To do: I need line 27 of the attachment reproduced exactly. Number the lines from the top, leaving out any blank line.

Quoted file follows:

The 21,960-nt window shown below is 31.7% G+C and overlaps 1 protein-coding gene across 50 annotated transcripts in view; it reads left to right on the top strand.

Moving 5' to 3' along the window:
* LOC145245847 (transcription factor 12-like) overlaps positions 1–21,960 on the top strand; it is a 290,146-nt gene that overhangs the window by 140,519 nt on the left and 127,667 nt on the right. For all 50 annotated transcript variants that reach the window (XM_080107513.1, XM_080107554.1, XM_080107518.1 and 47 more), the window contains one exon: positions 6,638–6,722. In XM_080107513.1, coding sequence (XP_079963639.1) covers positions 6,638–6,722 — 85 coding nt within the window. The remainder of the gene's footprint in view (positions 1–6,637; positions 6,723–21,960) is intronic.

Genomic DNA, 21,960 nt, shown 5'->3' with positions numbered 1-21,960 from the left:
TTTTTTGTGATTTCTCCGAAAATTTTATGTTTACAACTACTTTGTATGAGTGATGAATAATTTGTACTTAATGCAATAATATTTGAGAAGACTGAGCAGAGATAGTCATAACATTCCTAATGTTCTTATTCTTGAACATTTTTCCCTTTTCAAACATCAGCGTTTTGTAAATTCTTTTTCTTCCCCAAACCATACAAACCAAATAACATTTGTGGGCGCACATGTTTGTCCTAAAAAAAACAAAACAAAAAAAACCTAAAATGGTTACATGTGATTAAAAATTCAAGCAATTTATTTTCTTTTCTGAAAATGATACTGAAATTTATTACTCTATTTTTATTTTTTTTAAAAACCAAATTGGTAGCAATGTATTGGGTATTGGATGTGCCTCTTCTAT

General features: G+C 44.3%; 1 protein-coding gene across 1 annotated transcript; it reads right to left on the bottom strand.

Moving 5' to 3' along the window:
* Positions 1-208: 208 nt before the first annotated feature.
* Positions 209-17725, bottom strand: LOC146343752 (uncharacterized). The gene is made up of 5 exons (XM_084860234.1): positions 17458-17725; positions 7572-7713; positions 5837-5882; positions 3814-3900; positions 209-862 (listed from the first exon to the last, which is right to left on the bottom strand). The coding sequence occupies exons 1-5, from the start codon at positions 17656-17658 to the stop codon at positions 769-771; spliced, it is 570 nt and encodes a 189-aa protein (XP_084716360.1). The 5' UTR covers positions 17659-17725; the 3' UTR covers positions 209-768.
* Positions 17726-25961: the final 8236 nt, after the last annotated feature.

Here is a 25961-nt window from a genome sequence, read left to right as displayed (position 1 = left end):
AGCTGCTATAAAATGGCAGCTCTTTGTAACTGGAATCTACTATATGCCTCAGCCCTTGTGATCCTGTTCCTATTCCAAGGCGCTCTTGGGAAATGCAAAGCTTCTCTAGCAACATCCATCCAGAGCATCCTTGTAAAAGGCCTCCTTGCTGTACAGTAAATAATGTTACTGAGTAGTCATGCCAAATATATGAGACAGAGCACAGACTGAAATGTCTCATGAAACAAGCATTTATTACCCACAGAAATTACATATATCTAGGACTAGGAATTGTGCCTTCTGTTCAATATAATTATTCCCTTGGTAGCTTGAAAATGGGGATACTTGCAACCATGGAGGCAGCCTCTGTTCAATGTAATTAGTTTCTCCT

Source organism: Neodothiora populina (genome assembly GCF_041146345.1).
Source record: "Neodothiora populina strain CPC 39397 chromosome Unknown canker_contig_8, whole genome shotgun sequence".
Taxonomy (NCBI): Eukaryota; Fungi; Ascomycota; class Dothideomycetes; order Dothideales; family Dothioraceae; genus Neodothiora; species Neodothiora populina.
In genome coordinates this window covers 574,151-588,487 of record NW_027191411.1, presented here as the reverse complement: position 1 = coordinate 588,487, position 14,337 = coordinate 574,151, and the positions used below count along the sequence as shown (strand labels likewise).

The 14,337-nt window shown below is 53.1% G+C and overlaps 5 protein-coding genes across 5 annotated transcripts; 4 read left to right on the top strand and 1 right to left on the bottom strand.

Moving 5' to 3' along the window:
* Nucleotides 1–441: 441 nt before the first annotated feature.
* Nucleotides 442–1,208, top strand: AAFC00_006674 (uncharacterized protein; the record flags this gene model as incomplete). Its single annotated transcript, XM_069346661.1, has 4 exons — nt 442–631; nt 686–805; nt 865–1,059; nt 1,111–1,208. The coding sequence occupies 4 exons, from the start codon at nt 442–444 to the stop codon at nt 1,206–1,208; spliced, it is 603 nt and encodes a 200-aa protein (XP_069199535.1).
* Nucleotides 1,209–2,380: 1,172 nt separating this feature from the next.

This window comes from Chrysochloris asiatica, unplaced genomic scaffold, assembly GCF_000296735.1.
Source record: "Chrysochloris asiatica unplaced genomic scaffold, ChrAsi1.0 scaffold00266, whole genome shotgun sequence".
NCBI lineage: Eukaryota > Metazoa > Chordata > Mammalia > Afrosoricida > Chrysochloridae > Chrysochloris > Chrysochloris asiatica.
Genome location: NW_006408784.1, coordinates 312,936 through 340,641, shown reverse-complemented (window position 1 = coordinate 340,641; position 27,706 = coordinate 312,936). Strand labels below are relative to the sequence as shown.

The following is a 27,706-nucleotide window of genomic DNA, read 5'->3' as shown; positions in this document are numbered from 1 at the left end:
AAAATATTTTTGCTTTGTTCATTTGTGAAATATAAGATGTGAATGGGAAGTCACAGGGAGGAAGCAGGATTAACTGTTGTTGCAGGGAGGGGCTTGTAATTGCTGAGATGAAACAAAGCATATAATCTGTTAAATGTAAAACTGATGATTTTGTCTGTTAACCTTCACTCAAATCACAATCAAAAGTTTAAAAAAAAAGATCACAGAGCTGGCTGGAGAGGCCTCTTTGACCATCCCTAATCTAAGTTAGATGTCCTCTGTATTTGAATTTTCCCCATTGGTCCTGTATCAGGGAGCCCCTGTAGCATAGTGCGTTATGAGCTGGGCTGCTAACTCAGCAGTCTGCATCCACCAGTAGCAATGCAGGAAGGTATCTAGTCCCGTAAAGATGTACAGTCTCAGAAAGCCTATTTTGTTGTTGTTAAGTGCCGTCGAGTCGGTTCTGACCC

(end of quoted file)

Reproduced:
AAAATATTTTTGCTTTGTTCATTTGTGAAATATAAGATGTGAATGGGAAGTCACAGGGAGGAAGCAGGATTAACTGTTGTTGCAGGGAGGGGCTTGTAATTGCTGAGATGAAACAAAGCATATAATCTGTTAAATGTAAAACTGATGATTTTGTCTGTTAACCTTCACTCAAATCACAATCAAAAGTTTAAAAAAAAAGATCACAGAGCTGGCTGGAGAGGCCTCTTTGACCATCCCTAATCTAAGTTAGATGTCCTCTGTATTTGAATTTTCCCCATTGGTCCTGTATCAGGGAGCCCCTGTAGCATAGTGCGTTATGAGCTGGGCTGCTAACTCAGCAGTCTGCATCCACCAGTAGCAATGCAGGAAGGTATCTAGTCCCGTAAAGATGTACAGTCTCAGAAAGCCTATTTTGTTGTTGTTAAGTGCCGTCGAGTCGGTTCTGACCC